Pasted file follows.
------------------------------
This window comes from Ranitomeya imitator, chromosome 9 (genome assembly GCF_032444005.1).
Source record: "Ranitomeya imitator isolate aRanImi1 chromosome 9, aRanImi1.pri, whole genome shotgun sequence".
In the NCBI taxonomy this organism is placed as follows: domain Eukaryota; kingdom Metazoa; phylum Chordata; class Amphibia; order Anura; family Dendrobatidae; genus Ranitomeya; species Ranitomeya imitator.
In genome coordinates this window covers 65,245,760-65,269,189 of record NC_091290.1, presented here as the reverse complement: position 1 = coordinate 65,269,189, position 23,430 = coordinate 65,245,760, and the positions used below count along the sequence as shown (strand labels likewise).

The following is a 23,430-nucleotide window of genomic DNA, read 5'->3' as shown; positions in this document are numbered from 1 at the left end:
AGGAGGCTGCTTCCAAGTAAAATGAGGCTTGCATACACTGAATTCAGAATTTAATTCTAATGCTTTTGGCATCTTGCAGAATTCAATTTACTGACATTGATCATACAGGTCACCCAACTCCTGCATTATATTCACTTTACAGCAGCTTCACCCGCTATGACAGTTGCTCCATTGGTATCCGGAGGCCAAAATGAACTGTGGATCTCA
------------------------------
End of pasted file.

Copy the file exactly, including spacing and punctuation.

This window comes from Ranitomeya imitator, chromosome 9 (genome assembly GCF_032444005.1).
Source record: "Ranitomeya imitator isolate aRanImi1 chromosome 9, aRanImi1.pri, whole genome shotgun sequence".
In the NCBI taxonomy this organism is placed as follows: domain Eukaryota; kingdom Metazoa; phylum Chordata; class Amphibia; order Anura; family Dendrobatidae; genus Ranitomeya; species Ranitomeya imitator.
In genome coordinates this window covers 65,245,760-65,269,189 of record NC_091290.1, presented here as the reverse complement: position 1 = coordinate 65,269,189, position 23,430 = coordinate 65,245,760, and the positions used below count along the sequence as shown (strand labels likewise).

The following is a 23,430-nucleotide window of genomic DNA, read 5'->3' as shown; positions in this document are numbered from 1 at the left end:
AGGAGGCTGCTTCCAAGTAAAATGAGGCTTGCATACACTGAATTCAGAATTTAATTCTAATGCTTTTGGCATCTTGCAGAATTCAATTTACTGACATTGATCATACAGGTCACCCAACTCCTGCATTATATTCACTTTACAGCAGCTTCACCCGCTATGACAGTTGCTCCATTGGTATCCGGAGGCCAAAATGAACTGTGGATCTCA